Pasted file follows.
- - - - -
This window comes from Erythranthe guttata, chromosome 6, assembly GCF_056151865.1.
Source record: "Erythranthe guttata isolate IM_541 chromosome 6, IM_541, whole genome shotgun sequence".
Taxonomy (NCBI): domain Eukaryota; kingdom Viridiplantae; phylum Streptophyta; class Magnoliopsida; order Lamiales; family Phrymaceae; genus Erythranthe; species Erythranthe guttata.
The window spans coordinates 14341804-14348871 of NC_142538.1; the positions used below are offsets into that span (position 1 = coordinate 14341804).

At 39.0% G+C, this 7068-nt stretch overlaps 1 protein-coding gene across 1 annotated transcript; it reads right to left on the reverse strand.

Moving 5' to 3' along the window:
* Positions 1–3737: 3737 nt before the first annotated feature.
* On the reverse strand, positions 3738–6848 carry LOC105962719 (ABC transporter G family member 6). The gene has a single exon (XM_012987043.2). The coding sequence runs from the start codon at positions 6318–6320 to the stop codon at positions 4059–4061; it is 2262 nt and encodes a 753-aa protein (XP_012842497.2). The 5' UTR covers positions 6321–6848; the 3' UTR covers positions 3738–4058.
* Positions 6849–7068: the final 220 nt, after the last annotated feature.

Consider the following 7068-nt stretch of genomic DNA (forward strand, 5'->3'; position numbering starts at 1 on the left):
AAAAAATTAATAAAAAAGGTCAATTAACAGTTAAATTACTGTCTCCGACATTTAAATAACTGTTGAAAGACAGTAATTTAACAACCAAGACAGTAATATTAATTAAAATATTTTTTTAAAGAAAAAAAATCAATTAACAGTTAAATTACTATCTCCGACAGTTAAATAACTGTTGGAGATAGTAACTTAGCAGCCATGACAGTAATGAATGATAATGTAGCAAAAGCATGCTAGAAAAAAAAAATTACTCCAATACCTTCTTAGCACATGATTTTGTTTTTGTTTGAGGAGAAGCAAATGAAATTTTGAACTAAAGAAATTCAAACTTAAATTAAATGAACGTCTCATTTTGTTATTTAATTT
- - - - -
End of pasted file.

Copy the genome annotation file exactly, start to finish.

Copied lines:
This window comes from Erythranthe guttata, chromosome 6, assembly GCF_056151865.1.
Source record: "Erythranthe guttata isolate IM_541 chromosome 6, IM_541, whole genome shotgun sequence".
Taxonomy (NCBI): domain Eukaryota; kingdom Viridiplantae; phylum Streptophyta; class Magnoliopsida; order Lamiales; family Phrymaceae; genus Erythranthe; species Erythranthe guttata.
The window spans coordinates 14341804-14348871 of NC_142538.1; the positions used below are offsets into that span (position 1 = coordinate 14341804).

At 39.0% G+C, this 7068-nt stretch overlaps 1 protein-coding gene across 1 annotated transcript; it reads right to left on the reverse strand.

Moving 5' to 3' along the window:
* Positions 1–3737: 3737 nt before the first annotated feature.
* On the reverse strand, positions 3738–6848 carry LOC105962719 (ABC transporter G family member 6). The gene has a single exon (XM_012987043.2). The coding sequence runs from the start codon at positions 6318–6320 to the stop codon at positions 4059–4061; it is 2262 nt and encodes a 753-aa protein (XP_012842497.2). The 5' UTR covers positions 6321–6848; the 3' UTR covers positions 3738–4058.
* Positions 6849–7068: the final 220 nt, after the last annotated feature.

Consider the following 7068-nt stretch of genomic DNA (forward strand, 5'->3'; position numbering starts at 1 on the left):
AAAAAATTAATAAAAAAGGTCAATTAACAGTTAAATTACTGTCTCCGACATTTAAATAACTGTTGAAAGACAGTAATTTAACAACCAAGACAGTAATATTAATTAAAATATTTTTTTAAAGAAAAAAAATCAATTAACAGTTAAATTACTATCTCCGACAGTTAAATAACTGTTGGAGATAGTAACTTAGCAGCCATGACAGTAATGAATGATAATGTAGCAAAAGCATGCTAGAAAAAAAAAATTACTCCAATACCTTCTTAGCACATGATTTTGTTTTTGTTTGAGGAGAAGCAAATGAAATTTTGAACTAAAGAAATTCAAACTTAAATTAAATGAACGTCTCATTTTGTTATTTAATTT